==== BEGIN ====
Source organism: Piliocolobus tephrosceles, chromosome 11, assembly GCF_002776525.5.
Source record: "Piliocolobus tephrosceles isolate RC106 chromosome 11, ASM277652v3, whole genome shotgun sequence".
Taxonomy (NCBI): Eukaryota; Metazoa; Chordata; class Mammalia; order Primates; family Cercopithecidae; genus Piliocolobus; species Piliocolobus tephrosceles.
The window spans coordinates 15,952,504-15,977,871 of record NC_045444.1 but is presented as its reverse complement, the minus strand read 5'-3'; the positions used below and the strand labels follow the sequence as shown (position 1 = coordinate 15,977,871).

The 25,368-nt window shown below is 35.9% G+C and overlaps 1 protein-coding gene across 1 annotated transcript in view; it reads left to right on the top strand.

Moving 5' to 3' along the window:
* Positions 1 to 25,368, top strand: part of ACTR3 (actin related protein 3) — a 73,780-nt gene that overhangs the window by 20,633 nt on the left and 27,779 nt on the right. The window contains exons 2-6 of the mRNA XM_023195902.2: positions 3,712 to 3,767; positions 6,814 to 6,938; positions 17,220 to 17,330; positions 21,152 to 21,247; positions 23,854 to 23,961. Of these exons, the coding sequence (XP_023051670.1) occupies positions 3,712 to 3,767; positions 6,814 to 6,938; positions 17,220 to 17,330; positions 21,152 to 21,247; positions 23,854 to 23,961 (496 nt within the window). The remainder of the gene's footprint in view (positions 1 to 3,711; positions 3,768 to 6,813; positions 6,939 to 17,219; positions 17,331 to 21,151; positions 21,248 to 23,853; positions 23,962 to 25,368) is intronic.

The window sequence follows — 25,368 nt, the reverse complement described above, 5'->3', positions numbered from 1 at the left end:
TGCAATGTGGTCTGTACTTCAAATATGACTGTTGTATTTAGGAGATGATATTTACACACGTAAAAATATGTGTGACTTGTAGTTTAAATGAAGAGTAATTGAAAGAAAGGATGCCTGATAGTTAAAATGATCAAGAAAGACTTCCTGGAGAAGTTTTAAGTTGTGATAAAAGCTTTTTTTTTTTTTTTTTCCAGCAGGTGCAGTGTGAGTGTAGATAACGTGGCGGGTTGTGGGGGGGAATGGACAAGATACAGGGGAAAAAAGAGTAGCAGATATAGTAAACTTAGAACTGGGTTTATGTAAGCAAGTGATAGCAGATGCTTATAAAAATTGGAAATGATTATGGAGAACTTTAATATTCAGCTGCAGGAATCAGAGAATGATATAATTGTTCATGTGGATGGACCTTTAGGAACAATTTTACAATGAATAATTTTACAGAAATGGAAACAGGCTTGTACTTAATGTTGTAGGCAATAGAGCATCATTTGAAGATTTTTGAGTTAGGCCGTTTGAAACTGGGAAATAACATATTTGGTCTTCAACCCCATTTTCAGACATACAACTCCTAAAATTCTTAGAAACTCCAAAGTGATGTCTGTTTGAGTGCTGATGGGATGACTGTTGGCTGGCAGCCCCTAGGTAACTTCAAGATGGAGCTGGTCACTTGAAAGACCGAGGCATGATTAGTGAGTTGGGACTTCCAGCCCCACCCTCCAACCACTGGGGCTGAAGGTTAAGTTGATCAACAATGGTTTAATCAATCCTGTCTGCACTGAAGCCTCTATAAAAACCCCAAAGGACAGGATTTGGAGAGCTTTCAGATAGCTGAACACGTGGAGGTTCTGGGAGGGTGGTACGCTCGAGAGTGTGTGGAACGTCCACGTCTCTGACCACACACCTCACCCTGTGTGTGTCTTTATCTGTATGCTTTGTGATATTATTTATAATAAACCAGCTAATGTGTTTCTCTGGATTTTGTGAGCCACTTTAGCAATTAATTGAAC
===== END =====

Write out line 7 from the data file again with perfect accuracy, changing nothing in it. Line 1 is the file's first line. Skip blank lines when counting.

* Positions 1 to 25,368, top strand: part of ACTR3 (actin related protein 3) — a 73,780-nt gene that overhangs the window by 20,633 nt on the left and 27,779 nt on the right. The window contains exons 2-6 of the mRNA XM_023195902.2: positions 3,712 to 3,767; positions 6,814 to 6,938; positions 17,220 to 17,330; positions 21,152 to 21,247; positions 23,854 to 23,961. Of these exons, the coding sequence (XP_023051670.1) occupies positions 3,712 to 3,767; positions 6,814 to 6,938; positions 17,220 to 17,330; positions 21,152 to 21,247; positions 23,854 to 23,961 (496 nt within the window). The remainder of the gene's footprint in view (positions 1 to 3,711; positions 3,768 to 6,813; positions 6,939 to 17,219; positions 17,331 to 21,151; positions 21,248 to 23,853; positions 23,962 to 25,368) is intronic.